>>> instance_eval, class_eval and module_eval, which works the same as
>>> eval but the argumented is executed in the scope of the current object/
>>> class/module.

>>
>> The main advantage of instance/class/module_eval over eval, though, is
>> that they can take a block and therefore you don't have to evaluate a
>> string. If you do this:
>>
>> obj.instance_eval(str)
>>
>> it's no better or worse, from the point of view of safety, than using
>> eval.

>
> It is slightly better because with #instance_eval you can control what "self"
> is set to and avoid a certain class of issues:
>
> irb(main):001:0> class Foo
> irb(main):002:1> attr_accessor :bar
> irb(main):003:1> def work1(s)
> irb(main):004:2> eval s
> irb(main):005:2> end
> irb(main):006:1> def work2(s)
> irb(main):007:2> Object.new.instance_eval(s)
> irb(main):008:2> end
> irb(main):009:1> end
> => nil
> irb(main):010:0> f=Foo.new
> => #<Foo:0x7ff7acf4>
> irb(main):011:0> f.bar="important"
> => "important"
> irb(main):012:0> f.work2 "@bar='messed'"
> => "messed"
> irb(main):013:0> f.bar
> => "important"
> irb(main):014:0> f.work1 "@bar='messed'"
> => "messed"
> irb(main):015:0> f.bar
> => "messed"
> irb(main):016:0>
>
> But this is just a gradual difference - there is still enough damage that can
> be done by evaluating strings or arbitrary code.
>
> irb(main):016:0> f.work2 "puts 'ooops!';exit 1"
> ooops!


That's the thing -- I think it's more a string thing, and the dangers
of untrusted input (which can really do anything), than the question
of what self is, since the untrusted input problem can always reassert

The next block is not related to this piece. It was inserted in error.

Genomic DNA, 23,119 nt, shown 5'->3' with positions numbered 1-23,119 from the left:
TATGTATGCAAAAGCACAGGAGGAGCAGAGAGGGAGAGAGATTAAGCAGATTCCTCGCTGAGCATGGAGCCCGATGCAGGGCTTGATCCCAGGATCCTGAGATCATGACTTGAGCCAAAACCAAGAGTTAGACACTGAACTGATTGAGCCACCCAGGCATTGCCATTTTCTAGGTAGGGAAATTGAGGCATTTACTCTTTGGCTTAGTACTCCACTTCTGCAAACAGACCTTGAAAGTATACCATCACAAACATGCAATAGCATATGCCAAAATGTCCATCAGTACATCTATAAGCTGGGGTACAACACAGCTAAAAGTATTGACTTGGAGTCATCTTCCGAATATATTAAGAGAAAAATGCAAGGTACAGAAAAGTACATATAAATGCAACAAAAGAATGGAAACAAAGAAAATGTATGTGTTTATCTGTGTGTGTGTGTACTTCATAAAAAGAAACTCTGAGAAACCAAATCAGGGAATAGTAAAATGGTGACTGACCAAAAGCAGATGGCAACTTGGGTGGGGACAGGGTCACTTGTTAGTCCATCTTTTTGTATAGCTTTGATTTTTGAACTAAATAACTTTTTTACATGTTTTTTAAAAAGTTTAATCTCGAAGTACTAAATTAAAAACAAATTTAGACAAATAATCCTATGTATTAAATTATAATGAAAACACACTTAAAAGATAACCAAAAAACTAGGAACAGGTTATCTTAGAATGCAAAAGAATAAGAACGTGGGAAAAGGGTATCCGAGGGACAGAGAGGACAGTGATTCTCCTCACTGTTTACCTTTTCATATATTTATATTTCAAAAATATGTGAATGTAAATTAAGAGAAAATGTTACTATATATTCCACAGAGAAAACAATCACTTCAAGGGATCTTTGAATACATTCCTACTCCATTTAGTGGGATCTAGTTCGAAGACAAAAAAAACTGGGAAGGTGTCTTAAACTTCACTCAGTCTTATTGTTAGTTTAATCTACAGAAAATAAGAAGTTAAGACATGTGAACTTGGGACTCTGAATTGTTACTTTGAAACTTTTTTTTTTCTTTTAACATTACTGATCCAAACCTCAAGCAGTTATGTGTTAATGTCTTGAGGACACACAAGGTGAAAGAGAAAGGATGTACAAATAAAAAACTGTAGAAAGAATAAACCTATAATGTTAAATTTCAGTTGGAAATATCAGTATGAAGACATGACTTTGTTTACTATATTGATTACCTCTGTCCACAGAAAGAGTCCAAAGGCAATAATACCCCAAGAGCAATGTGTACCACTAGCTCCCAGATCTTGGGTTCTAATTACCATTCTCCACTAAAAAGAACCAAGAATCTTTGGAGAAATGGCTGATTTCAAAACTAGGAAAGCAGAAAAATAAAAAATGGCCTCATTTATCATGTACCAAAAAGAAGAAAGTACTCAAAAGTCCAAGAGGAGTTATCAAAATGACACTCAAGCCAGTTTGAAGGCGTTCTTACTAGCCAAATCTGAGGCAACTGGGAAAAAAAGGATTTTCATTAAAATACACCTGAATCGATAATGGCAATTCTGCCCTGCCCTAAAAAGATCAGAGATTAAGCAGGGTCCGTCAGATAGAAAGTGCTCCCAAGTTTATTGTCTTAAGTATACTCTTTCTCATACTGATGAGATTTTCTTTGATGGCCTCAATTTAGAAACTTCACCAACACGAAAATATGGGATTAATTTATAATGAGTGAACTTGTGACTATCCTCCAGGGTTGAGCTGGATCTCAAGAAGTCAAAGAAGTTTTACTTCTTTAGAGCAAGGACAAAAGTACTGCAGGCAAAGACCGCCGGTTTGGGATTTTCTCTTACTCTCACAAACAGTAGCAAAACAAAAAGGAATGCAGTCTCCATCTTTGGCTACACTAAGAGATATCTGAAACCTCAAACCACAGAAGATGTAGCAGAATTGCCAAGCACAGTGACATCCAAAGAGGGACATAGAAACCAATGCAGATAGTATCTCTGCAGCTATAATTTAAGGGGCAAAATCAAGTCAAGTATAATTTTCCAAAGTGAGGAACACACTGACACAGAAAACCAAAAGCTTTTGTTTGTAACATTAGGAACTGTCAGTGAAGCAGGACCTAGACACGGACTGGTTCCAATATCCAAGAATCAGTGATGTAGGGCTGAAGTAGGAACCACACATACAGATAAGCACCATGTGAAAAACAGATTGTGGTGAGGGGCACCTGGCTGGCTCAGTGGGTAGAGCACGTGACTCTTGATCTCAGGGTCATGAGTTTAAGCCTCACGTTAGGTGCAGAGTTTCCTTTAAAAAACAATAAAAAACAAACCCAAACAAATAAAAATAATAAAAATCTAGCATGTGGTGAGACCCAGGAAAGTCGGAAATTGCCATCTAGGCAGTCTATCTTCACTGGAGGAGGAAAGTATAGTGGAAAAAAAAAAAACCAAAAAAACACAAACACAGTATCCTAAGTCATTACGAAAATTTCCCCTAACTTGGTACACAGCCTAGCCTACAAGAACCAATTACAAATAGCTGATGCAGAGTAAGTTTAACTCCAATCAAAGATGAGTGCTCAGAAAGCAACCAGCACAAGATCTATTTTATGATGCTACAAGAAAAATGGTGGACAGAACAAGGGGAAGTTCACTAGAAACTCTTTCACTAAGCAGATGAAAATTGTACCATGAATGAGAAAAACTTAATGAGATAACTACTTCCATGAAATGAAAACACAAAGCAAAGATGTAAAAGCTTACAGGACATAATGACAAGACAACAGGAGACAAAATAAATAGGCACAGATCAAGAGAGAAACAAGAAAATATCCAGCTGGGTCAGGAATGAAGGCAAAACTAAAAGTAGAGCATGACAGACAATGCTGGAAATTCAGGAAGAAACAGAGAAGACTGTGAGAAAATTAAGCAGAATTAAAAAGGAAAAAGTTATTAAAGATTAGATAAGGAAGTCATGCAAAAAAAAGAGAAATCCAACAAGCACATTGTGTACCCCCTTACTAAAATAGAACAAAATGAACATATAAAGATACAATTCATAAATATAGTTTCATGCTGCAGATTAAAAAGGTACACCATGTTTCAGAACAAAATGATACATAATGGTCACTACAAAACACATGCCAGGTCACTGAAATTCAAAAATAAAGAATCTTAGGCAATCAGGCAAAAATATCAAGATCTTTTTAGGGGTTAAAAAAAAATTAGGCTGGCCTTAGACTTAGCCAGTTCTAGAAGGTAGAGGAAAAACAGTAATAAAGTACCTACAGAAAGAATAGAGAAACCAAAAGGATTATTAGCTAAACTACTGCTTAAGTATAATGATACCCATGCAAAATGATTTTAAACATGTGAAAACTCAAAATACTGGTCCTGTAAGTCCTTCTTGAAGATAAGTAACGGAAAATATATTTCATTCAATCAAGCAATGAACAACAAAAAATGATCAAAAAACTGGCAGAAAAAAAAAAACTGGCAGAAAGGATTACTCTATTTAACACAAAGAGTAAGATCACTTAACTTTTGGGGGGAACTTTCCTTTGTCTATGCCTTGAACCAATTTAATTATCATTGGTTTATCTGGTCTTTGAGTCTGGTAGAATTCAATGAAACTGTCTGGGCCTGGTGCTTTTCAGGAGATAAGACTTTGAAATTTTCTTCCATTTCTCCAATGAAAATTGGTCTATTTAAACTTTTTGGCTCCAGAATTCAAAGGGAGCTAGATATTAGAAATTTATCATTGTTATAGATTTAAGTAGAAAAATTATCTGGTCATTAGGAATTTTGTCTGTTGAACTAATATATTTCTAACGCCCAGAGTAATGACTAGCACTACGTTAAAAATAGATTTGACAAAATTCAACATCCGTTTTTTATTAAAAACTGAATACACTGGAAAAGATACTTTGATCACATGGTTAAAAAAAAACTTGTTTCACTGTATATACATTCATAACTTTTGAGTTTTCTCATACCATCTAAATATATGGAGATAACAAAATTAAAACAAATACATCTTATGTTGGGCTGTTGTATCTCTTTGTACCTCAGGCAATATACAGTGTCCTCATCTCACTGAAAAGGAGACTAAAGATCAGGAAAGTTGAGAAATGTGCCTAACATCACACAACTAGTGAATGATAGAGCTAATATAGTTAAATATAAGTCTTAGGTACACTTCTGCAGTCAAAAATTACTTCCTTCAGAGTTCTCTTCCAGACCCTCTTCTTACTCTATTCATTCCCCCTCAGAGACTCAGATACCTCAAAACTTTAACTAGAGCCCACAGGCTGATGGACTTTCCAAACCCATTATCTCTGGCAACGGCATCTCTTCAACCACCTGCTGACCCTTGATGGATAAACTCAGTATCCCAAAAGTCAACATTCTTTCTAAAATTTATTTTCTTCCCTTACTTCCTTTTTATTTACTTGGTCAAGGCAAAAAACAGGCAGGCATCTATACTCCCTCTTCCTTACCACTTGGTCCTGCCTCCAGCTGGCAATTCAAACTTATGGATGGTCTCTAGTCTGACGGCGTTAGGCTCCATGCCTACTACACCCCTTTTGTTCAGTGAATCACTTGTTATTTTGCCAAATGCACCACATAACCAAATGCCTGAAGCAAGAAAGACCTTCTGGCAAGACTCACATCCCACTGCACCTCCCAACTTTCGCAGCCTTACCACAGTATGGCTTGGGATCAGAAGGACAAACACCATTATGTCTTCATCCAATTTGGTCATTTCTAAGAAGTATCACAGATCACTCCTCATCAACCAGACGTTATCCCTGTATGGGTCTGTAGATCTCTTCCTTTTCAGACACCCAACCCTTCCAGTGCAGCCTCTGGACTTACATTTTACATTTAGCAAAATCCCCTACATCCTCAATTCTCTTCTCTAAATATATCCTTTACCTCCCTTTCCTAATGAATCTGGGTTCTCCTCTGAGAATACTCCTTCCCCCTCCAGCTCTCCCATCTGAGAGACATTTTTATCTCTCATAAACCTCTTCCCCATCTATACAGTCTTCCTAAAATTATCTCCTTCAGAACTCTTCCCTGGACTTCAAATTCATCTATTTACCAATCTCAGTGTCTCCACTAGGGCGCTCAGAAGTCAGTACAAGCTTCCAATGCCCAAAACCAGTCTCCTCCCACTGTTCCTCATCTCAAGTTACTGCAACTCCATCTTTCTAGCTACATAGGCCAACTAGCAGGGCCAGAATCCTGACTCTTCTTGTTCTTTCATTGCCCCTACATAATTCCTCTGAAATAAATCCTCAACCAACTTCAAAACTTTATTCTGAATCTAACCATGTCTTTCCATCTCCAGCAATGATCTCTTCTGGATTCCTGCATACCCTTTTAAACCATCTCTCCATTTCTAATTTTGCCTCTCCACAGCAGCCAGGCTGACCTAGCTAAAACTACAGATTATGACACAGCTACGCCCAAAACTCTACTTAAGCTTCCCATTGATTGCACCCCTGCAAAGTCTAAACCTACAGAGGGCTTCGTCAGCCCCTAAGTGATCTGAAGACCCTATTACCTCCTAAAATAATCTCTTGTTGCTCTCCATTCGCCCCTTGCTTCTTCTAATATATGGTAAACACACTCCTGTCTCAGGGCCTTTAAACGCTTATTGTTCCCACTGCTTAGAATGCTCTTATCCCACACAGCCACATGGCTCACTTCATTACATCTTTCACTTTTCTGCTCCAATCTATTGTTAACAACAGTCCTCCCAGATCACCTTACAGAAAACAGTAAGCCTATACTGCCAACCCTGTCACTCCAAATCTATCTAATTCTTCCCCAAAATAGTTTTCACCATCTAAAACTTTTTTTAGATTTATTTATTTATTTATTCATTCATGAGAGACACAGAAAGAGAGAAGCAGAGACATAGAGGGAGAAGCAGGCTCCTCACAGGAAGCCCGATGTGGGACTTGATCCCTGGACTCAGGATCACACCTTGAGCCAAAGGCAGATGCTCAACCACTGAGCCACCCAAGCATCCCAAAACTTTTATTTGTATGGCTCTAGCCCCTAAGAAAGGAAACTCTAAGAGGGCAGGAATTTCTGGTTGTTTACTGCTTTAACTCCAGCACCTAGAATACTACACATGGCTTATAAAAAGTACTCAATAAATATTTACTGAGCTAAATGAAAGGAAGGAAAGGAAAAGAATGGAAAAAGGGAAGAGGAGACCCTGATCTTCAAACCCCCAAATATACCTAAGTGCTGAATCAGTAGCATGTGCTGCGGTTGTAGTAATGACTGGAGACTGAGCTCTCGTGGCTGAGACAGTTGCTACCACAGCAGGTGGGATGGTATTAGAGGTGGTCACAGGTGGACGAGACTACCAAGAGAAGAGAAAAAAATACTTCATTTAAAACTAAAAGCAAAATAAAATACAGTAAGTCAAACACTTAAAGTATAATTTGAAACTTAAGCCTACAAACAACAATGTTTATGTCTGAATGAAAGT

itself.


David

--
Rails training from David A. Black and Ruby Power and Light:
INTRO TO RAILS June 9-12 Berlin
ADVANCING WITH RAILS June 16-19 Berlin
INTRO TO RAILS June 24-27 London (Skills Matter)
See http://www.rubypal.com for details and updates!

 
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Robert Dober
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      04-20-2008
On Sun, Apr 20, 2008 at 3:53 PM, David A. Black <(E-Mail Removed)> wrote:

As David I am not sure that instance_eval is safer than eval. As the
following example shows a save eval can be done by deleting all
dangerous methods before evalling:

module Kernel
class << self
methods.each do |m|
next if /^__/ === m
Object::send :remove_method, m
end
end
instance_methods.each do |m|
next if /^__/ === m
Object::send :remove_method, m
remove_method m
end
end


eval %<system "ls -l">

Now this might not often be very useful though as we do not have a
sandbox or to put it better, it is much work to get out
of the sandbox again as we have to redefine all methods again (well I
did not safe them in the first place here). Furthermore my sandbox is
empty!!!

Is there an easy way to do this?

Cheers
Robert
--
http://ruby-smalltalk.blogspot.com/

---